As I’ve said here in a previous post, I’m not anti-nuclear, but I’m not outlandishly pro-nuclear, either. I want to be clear… when I say pro- or anti-, I’m talking specifically about whether or not I think it is advisable to devote substantial Federal support to the issue, either as tax incentives, corporate subsidies, or Federally-funded research initiatives. Private capital is free to build whatever it wants, within the law. But questions of public policy mean picking favorites and handing them tax dollars. I just want those dollars to be intelligently and effectively spent.

Does nuclear power need support at the Federal level? In my opinion – as someone who’s actually done research on nuclear materials – the answer is not really. Nuclear technology is a mature field of engineering that has come a long way since Chernobyl and Three Mile Island. The best reactor designs in the world can run at very high efficiency, using breeder technology to get a prodigious amount of power from a kg of raw U. Competitive Federal grant money should continue to be available for basic and applied nuclear research, and I don’t have a problem with that. But in the zero-sums game of Federal science funding, I’d much prefer the bulk of research dollars going to immature energy technologies that hold the most promise for sustainable widespread application… namely, solar photovoltaic, solar thermal, and wind turbine power.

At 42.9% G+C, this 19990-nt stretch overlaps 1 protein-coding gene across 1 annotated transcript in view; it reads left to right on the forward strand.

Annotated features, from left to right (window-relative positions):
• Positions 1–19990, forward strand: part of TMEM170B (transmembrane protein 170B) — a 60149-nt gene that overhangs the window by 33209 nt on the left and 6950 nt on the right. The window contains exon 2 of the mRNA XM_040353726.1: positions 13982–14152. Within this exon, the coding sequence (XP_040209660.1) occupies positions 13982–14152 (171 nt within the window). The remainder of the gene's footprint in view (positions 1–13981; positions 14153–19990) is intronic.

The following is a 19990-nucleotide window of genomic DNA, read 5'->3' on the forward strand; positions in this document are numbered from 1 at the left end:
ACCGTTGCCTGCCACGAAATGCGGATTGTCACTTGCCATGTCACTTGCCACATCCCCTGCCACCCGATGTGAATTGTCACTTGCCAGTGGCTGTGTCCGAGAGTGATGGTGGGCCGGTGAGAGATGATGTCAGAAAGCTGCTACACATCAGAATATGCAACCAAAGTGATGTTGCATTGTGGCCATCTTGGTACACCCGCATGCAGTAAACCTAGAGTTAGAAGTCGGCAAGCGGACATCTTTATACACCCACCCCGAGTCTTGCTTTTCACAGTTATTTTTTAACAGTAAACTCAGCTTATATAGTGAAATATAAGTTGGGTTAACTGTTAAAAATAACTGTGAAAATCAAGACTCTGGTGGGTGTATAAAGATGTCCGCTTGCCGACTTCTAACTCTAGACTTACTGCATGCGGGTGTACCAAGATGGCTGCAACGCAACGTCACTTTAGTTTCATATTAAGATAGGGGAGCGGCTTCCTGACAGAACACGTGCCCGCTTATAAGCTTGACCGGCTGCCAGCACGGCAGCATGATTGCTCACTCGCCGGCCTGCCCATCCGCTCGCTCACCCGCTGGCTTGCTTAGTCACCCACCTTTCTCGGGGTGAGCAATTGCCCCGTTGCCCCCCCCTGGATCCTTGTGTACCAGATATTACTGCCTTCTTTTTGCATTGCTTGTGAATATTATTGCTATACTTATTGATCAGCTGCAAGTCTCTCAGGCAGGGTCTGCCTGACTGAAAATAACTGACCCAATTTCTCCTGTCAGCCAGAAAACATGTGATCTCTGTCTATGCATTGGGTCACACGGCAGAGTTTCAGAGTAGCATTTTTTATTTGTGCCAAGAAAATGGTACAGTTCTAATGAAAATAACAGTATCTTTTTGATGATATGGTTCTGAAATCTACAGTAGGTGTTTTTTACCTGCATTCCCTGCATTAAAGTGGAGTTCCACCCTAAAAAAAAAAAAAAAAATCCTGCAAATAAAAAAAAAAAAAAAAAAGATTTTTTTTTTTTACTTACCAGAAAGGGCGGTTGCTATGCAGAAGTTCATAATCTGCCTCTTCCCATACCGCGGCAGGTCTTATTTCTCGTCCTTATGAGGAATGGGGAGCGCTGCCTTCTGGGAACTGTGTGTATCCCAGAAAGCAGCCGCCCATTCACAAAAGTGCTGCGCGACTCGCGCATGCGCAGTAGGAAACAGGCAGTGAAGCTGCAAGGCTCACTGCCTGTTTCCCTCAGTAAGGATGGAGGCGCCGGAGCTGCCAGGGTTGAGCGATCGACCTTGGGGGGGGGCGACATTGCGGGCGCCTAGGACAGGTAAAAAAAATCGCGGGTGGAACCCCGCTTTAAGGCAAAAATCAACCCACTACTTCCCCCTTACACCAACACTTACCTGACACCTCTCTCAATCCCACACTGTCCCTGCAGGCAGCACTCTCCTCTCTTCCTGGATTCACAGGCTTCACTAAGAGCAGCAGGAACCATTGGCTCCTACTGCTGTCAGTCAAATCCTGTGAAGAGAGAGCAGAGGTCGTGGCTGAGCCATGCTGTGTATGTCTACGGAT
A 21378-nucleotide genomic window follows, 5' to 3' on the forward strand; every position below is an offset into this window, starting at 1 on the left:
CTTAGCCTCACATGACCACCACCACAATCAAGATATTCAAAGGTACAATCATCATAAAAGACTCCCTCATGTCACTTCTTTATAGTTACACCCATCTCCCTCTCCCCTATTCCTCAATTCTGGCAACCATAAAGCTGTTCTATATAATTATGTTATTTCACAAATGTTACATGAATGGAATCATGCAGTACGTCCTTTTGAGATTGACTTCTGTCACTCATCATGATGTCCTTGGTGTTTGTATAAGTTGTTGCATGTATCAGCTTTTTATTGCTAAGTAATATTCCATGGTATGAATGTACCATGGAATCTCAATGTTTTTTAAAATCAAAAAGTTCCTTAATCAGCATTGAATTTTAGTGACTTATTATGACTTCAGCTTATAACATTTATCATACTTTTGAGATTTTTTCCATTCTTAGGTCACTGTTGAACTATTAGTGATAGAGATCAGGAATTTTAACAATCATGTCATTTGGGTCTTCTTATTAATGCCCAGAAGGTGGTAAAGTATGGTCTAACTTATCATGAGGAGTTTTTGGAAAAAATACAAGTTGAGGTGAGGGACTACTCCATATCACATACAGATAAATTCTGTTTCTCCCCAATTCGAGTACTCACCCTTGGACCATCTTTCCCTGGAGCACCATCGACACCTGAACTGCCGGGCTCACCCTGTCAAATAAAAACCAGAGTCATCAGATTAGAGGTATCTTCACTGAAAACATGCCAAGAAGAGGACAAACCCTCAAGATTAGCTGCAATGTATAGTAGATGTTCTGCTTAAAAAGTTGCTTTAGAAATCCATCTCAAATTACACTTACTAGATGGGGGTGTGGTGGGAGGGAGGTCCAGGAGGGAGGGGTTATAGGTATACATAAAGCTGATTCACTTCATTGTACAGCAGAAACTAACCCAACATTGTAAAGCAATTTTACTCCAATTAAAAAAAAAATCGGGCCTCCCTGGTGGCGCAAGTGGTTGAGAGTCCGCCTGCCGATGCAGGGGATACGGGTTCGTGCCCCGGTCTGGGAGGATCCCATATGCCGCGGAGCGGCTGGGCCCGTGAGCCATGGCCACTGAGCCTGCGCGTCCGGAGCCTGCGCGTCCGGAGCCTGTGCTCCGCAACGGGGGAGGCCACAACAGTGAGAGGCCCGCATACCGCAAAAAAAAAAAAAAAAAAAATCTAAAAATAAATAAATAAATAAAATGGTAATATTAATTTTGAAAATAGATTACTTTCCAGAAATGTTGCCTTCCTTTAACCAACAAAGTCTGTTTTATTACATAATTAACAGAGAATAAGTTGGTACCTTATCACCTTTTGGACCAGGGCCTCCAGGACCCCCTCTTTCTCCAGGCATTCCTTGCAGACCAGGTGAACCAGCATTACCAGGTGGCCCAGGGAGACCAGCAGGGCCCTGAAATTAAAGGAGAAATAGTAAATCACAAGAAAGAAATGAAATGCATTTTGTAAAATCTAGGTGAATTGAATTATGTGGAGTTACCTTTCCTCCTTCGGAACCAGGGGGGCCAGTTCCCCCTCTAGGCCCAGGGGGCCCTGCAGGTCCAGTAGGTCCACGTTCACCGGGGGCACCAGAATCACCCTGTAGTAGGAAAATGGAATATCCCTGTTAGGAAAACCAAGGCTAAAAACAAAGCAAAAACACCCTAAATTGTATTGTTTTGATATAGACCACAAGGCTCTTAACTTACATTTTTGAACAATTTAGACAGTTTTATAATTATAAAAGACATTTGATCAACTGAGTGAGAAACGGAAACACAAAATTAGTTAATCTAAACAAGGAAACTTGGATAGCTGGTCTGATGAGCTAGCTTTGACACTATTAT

The Federal government could license some new nuclear plants, but I’d prefer they only award licenses to the best designs and to the best builders…. and most of those are not American. I’d also prefer that we start reprocessing our fuel and breeding it in high-tech reactors that squeeze out every erg from every fissionable atom. We need to adopt a more grownup commitment to dealing with the waste, and not treating it like a political hot potato. I’m not sure we can do all that. To be more precise, I’m not sure we can decide to do all that, and then keep doing it through successive future administrations that whipsaw our national energy policy left and right every 4 – 8 years.